Bear Gulch in central Montana is a treasure trove of ancient art, displaying more than 4,000 pictographs and petroglyphs that date back as early as 1000. The 100-foot rock face has the largest known collection of Plains Indian rock art. The drawings depict different scenes from everyday life, such as warriors with shields and clubs and animals like elk and bison.
These snapshots of tribal life are joined by marks of graffiti made by white settlers in the 1800s; travelers heading west on the wagon trail that once hugged the gulch carved their names into the rock face here. The collection provides a unique juxtaposition of ancient and recent history.
Amazingly, the significance of this site wasn’t fully realized until just about 30 years ago; before that, it was just someone’s backyard. When archeologists visited Bear Gulch in 1989, they were floored by the collection of rock art that the Lundin family had lived beside for five generations. The discovery headed a new wave of preservation.
In 2005 and 2007, two teams of archeologists visited the site. First, they recorded every petroglyph (carved images) and pictograph (painted images) on the rock face. They discovered layers of warm-colored images overlapping each other. Interestingly, they found that unlike other American Indian rock art, Bear Gulch has no depictions of war.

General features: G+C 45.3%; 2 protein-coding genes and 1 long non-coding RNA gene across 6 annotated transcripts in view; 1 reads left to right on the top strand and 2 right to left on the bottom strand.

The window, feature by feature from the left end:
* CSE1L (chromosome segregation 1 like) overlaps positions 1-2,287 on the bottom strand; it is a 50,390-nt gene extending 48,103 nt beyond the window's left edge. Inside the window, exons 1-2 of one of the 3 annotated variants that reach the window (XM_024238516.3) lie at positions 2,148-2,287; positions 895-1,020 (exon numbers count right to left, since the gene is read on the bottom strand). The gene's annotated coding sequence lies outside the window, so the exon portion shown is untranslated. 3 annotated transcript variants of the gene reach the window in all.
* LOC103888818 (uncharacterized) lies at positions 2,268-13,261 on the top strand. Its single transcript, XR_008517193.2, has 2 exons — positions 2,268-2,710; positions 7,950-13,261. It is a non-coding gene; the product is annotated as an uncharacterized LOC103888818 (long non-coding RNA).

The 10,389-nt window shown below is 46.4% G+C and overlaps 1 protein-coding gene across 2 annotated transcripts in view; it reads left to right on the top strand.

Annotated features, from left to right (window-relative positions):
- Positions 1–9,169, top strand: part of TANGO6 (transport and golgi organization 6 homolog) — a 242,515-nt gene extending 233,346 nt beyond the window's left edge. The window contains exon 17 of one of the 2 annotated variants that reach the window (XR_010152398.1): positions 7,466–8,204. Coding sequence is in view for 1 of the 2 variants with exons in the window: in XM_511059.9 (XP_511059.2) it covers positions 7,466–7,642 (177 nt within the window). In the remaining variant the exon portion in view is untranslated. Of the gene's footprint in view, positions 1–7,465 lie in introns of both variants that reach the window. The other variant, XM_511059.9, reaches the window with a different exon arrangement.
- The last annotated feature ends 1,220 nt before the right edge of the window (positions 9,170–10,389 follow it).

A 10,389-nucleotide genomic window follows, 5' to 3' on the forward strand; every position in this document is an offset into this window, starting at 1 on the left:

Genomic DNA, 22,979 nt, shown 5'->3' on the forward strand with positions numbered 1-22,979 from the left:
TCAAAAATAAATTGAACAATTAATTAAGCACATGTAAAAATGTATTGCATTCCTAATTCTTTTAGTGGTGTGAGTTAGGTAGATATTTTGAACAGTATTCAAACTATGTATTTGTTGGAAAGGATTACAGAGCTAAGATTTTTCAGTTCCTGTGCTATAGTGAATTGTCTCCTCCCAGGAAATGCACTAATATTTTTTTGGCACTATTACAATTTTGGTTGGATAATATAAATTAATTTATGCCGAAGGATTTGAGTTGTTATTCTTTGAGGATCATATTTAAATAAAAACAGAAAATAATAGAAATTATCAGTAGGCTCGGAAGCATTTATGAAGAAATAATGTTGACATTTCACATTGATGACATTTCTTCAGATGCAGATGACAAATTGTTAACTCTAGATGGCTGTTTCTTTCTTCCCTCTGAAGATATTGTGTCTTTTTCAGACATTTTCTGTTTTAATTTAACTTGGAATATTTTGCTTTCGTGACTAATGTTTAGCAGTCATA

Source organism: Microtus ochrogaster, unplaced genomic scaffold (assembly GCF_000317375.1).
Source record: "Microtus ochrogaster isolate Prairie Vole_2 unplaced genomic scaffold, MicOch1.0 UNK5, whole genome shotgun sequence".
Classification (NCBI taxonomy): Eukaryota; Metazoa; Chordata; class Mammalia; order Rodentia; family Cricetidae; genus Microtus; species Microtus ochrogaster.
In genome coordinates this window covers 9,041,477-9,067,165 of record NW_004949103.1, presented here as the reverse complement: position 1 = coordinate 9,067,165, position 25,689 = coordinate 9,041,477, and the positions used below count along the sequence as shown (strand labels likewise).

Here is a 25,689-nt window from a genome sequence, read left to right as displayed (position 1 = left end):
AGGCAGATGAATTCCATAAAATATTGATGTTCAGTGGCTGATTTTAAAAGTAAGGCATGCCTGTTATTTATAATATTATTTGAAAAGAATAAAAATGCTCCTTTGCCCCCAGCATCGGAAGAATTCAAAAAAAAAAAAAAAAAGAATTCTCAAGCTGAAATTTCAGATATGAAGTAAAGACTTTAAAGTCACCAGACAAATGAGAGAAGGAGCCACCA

The second group of researchers investigated the ground at the base of the ravine, where they discovered ancient fire pits with stone tools including bison vertebrae left over from someone’s dinner. Surprisingly there were no arrowheads found at the site.
Though the site is still on private land, the Lundin family offers guided tours of the rock art. Visitors can descend to the base of the gulch to follow the gentle creek and explore this unique display of ancient expression, led by one of the descendants of the very pioneers whose names are carved into the exposed earth.
Know Before You Go
Located about 20 miles southeast of Lewistown, Montana.